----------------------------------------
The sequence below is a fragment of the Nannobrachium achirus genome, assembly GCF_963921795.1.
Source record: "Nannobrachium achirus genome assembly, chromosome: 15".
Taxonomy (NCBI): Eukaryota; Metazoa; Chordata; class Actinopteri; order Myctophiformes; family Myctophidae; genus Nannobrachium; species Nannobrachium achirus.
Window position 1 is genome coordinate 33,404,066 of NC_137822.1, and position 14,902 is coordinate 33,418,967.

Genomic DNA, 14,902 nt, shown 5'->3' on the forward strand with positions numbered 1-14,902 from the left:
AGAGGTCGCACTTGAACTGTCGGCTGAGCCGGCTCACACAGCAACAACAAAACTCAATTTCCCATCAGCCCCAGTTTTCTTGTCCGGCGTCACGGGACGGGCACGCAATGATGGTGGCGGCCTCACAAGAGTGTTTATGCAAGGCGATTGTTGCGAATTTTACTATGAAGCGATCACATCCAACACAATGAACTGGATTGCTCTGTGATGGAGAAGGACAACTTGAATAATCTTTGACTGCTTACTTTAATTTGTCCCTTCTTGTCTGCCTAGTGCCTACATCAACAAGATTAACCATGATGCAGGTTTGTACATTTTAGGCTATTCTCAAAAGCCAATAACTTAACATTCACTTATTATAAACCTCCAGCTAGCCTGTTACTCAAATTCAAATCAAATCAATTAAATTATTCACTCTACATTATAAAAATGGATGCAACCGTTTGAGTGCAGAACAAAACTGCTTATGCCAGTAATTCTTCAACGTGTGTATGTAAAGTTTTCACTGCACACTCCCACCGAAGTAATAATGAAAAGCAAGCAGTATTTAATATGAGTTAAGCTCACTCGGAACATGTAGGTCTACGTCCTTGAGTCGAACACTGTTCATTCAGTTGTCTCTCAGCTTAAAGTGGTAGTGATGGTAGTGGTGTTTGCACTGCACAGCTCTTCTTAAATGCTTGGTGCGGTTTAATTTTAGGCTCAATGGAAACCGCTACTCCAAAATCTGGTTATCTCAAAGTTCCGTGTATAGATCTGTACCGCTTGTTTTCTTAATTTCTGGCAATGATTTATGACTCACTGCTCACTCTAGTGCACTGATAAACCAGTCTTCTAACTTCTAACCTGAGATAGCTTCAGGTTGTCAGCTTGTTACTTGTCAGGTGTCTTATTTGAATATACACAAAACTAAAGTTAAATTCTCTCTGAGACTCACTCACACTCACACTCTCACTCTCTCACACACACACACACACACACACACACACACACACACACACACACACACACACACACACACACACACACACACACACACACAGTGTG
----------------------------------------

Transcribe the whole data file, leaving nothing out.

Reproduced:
The sequence below is a fragment of the Nannobrachium achirus genome, assembly GCF_963921795.1.
Source record: "Nannobrachium achirus genome assembly, chromosome: 15".
Taxonomy (NCBI): Eukaryota; Metazoa; Chordata; class Actinopteri; order Myctophiformes; family Myctophidae; genus Nannobrachium; species Nannobrachium achirus.
Window position 1 is genome coordinate 33,404,066 of NC_137822.1, and position 14,902 is coordinate 33,418,967.

Genomic DNA, 14,902 nt, shown 5'->3' on the forward strand with positions numbered 1-14,902 from the left:
AGAGGTCGCACTTGAACTGTCGGCTGAGCCGGCTCACACAGCAACAACAAAACTCAATTTCCCATCAGCCCCAGTTTTCTTGTCCGGCGTCACGGGACGGGCACGCAATGATGGTGGCGGCCTCACAAGAGTGTTTATGCAAGGCGATTGTTGCGAATTTTACTATGAAGCGATCACATCCAACACAATGAACTGGATTGCTCTGTGATGGAGAAGGACAACTTGAATAATCTTTGACTGCTTACTTTAATTTGTCCCTTCTTGTCTGCCTAGTGCCTACATCAACAAGATTAACCATGATGCAGGTTTGTACATTTTAGGCTATTCTCAAAAGCCAATAACTTAACATTCACTTATTATAAACCTCCAGCTAGCCTGTTACTCAAATTCAAATCAAATCAATTAAATTATTCACTCTACATTATAAAAATGGATGCAACCGTTTGAGTGCAGAACAAAACTGCTTATGCCAGTAATTCTTCAACGTGTGTATGTAAAGTTTTCACTGCACACTCCCACCGAAGTAATAATGAAAAGCAAGCAGTATTTAATATGAGTTAAGCTCACTCGGAACATGTAGGTCTACGTCCTTGAGTCGAACACTGTTCATTCAGTTGTCTCTCAGCTTAAAGTGGTAGTGATGGTAGTGGTGTTTGCACTGCACAGCTCTTCTTAAATGCTTGGTGCGGTTTAATTTTAGGCTCAATGGAAACCGCTACTCCAAAATCTGGTTATCTCAAAGTTCCGTGTATAGATCTGTACCGCTTGTTTTCTTAATTTCTGGCAATGATTTATGACTCACTGCTCACTCTAGTGCACTGATAAACCAGTCTTCTAACTTCTAACCTGAGATAGCTTCAGGTTGTCAGCTTGTTACTTGTCAGGTGTCTTATTTGAATATACACAAAACTAAAGTTAAATTCTCTCTGAGACTCACTCACACTCACACTCTCACTCTCTCACACACACACACACACACACACACACACACACACACACACACACACACACACACACACACACACACACACACACACACACAGTGTG